Are you ready for some "Mei shi gan lan qiu!?"
That's the loose translation of "football" in Chinese and Philadelphia Soul ownership, led by former NFL quarterback Ron Jaworski, believed the time was right to give the world's most populous country an untraditional taste of a very American game.
"It's an untapped market," Jaworski said. "They get our (NFL) games. They get Arena games. The Chinese people love sports."
In America, the AFL is a niche sport long in the shadow of the NFL that's been around in some form for the last 26 years.
In China, the AFL could grow into the next big thing in a mostly barren sports landscape where fans are more engrossed in chess, cricket or table tennis than stick-and-ball sports. The next step comes next week when the AFL holds coach/referee camps at six sports universities around China: Beijing Sports University, Tianjin University of Sport, Hebei Institute of Physical Education, Wuhan Institute of Physical Education, Shandong Sport University, and Xi'an Physical Education University.
China is set to get a crash-course in Xs and Os in a league that should be up and running in about 18 months. Soul co-owner Martin Judge leaves Friday as part of a group that will include league commissioner Jerry Kurz to oversee the training camps that will be held May 27-31.
"If anyone watched the Olympics and watched the Chinese athletes, they realized how competitive they were and the quality of athletes that they have," Jaworski said. "They are picking up football already rather quickly."
The AFL website said the trainers will include five U.S.-based former Arena Football League players, including Darren Kenny, Darreck Branch, Cecil Doggette, Steve Videtech and longtime referee Jim Lapetine. Lou Tilley, president of Lou Tilley Media, will host interactive sessions and present a special 10-part video series "Introduction to American Football: A Coach's Guide" along with some bilingual reinforcement materials.
Tilley narrates AFL China videos found on YouTube that offer the kind of breakdowns that wouldn't be heard out of Jim Harbaugh or Tom Coughlin.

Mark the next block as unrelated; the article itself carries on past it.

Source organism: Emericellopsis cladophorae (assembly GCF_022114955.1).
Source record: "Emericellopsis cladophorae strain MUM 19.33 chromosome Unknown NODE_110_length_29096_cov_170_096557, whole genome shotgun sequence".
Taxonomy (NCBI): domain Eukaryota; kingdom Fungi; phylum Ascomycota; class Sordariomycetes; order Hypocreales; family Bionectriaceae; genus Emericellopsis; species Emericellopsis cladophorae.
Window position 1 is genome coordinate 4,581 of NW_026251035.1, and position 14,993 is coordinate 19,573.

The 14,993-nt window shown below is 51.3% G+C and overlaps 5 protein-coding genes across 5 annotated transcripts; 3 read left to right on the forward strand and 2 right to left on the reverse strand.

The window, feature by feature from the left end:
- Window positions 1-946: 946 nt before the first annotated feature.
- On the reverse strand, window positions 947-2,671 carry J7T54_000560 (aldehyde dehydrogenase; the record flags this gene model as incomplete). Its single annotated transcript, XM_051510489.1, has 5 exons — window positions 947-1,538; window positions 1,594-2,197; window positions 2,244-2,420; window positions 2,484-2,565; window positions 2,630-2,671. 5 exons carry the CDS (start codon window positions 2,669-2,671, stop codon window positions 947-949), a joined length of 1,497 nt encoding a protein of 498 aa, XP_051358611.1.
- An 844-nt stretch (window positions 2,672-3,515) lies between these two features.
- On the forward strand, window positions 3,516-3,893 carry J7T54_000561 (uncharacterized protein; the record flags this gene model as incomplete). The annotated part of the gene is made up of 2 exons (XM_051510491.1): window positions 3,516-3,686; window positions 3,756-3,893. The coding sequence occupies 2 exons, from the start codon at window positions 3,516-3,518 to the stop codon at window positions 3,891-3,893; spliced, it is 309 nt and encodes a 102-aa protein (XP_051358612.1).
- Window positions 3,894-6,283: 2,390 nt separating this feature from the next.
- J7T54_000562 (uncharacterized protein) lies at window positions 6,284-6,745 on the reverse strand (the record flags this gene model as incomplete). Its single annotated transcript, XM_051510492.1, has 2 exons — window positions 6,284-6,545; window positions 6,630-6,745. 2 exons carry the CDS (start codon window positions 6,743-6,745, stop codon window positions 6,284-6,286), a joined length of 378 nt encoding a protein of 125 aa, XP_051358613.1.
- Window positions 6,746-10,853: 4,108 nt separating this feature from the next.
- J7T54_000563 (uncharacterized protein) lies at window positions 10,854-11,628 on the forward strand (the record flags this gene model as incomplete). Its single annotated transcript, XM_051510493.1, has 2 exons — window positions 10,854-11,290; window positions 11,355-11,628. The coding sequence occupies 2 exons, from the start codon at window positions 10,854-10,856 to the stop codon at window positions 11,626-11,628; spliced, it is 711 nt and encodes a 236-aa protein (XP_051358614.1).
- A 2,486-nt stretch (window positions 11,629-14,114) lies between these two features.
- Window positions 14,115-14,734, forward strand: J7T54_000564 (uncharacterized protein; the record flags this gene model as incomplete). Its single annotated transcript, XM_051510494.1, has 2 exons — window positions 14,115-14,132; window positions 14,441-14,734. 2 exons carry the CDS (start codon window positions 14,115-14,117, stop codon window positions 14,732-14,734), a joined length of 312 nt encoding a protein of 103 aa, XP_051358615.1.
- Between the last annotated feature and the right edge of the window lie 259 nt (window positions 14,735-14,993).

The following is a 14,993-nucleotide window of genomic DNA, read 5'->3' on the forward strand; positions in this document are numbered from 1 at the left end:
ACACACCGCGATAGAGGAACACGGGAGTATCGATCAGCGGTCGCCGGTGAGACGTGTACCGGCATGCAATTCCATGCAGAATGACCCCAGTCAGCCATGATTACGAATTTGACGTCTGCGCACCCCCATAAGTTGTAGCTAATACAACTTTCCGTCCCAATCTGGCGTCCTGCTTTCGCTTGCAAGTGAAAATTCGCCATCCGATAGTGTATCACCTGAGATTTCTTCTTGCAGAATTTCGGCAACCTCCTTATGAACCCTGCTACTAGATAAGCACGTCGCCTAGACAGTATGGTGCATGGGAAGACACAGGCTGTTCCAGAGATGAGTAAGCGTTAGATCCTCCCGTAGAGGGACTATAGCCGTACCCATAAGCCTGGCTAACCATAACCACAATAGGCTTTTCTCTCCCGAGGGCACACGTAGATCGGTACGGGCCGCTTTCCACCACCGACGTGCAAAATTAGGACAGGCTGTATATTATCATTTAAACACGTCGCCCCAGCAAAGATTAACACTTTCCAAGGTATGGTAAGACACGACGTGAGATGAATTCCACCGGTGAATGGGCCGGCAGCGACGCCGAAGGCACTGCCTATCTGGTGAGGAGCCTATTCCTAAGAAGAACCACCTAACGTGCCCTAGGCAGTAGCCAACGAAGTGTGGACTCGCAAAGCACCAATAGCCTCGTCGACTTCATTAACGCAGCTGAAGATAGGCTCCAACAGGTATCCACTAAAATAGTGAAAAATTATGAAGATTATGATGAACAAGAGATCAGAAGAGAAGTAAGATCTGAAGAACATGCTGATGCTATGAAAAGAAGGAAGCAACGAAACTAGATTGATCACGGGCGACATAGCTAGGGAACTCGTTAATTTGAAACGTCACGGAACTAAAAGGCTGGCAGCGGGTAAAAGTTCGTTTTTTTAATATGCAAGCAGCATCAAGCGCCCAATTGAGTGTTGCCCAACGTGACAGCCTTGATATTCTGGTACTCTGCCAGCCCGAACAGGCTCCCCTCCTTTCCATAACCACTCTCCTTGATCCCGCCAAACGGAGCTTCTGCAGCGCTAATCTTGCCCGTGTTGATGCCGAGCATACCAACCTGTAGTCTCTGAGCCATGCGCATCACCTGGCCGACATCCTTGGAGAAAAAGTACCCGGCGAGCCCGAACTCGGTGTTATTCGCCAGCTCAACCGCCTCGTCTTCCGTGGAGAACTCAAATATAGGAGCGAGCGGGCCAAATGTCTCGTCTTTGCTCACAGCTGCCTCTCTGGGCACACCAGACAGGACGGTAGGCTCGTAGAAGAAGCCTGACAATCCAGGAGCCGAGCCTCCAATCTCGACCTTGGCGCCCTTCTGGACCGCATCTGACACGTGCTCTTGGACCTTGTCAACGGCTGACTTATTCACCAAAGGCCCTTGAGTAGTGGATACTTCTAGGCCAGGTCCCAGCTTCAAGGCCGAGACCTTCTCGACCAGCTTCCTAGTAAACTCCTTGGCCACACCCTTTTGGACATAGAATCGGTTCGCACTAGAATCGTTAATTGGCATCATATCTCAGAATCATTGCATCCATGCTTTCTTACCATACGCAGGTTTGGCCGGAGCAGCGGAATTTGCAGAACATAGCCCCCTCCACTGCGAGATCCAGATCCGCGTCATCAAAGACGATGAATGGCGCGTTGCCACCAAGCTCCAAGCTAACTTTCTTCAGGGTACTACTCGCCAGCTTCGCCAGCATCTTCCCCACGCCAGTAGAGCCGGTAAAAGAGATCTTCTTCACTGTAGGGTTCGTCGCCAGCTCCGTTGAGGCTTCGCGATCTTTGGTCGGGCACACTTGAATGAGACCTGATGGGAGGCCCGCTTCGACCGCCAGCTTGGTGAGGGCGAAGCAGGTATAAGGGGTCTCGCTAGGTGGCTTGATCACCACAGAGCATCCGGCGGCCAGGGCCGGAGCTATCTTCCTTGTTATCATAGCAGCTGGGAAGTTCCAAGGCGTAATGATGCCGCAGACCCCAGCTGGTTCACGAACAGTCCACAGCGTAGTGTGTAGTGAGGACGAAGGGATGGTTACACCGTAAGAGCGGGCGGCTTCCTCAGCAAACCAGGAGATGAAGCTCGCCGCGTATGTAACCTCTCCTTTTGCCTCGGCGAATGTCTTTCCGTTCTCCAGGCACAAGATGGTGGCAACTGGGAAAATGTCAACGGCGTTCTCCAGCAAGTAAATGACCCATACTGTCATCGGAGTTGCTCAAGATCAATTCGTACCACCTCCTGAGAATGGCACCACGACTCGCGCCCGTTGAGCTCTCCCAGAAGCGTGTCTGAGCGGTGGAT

"One team, the offense, has the ball and wants to move the ball forward to score," Tilley said. "The other team, the defense, wants to stop that from happening and wants to take the ball away."
He adds: "It's simple. Simple and tough. American professional football. Coming soon to China!"
Hey, learning to blitz must be easier than scaling the Great Wall.
The league plans to play an exhibition game in October in Hawaii and then two more preseason games later that month in Beijing and Shanghai. The AFL expects a six-team league to debut in September or October 2014. The schedule length 10 games was suggested and franchise sites are to be determined.
The league will start as a mix of American and Chinese players. Judge said he hoped the league would be compromised of predominantly Chinese players by the time it's expected to expand to 12 teams in 2016.
"China's ready for football," Judge said. "They want Arena football. They want more excitement. The stadiums are already built in every major city. They'll sit 10,000 people which is perfect for Arena football."
Judge is working on finding a TV deal in China to air the games. He wants an AFL China vs. AFL United States version of ArenaBowl in Hawaii and expects the league to eventually expand into other parts of Asia.
Soul general manager Tom Goodhines visited Beijing and said he met people who had a strong appetite for professional football.
"Why not bring football there," he asked. "I think we're taking the right approach and doing it the right way."
Judge and Jaworski hatched the idea over beers a couple of years ago. Judge had expanded his technology consulting firm into China in 2008 and used some contacts to bring the idea of launching the AFL to the right people.
Judge said he owns the AFL China league (known there as Ganlan Media International) and is bankrolling the venture out of pocket. He said he's meeting with Steve Forbes to discuss additional financing. The Soul ownership group has already made a $20 million investment for equipment and other expenses.
Jaworski led a group last August that gained approval from the Chinese government to bring the league overseas and introduce competitive football to about 1.4 billion people.
"The commissioner of sport reaches out to me and shakes my hand," Jaworski said. "I looked at my interpreter and said, 'Does that mean we've got the deal?' The handshake is good over in China, too."
The AFL has gone deeper in its football relationship with China than the NFL. The league has never played even a preseason game in China even though it's maintained an office in Shanghai for years.
"I believe in five to 10 years, through our organization, I think we can bring the NFL over there," Judge said. "Roger Goodell is watching what we're doing. He talks to Ron Jaworski pretty much every month. He's supporting us."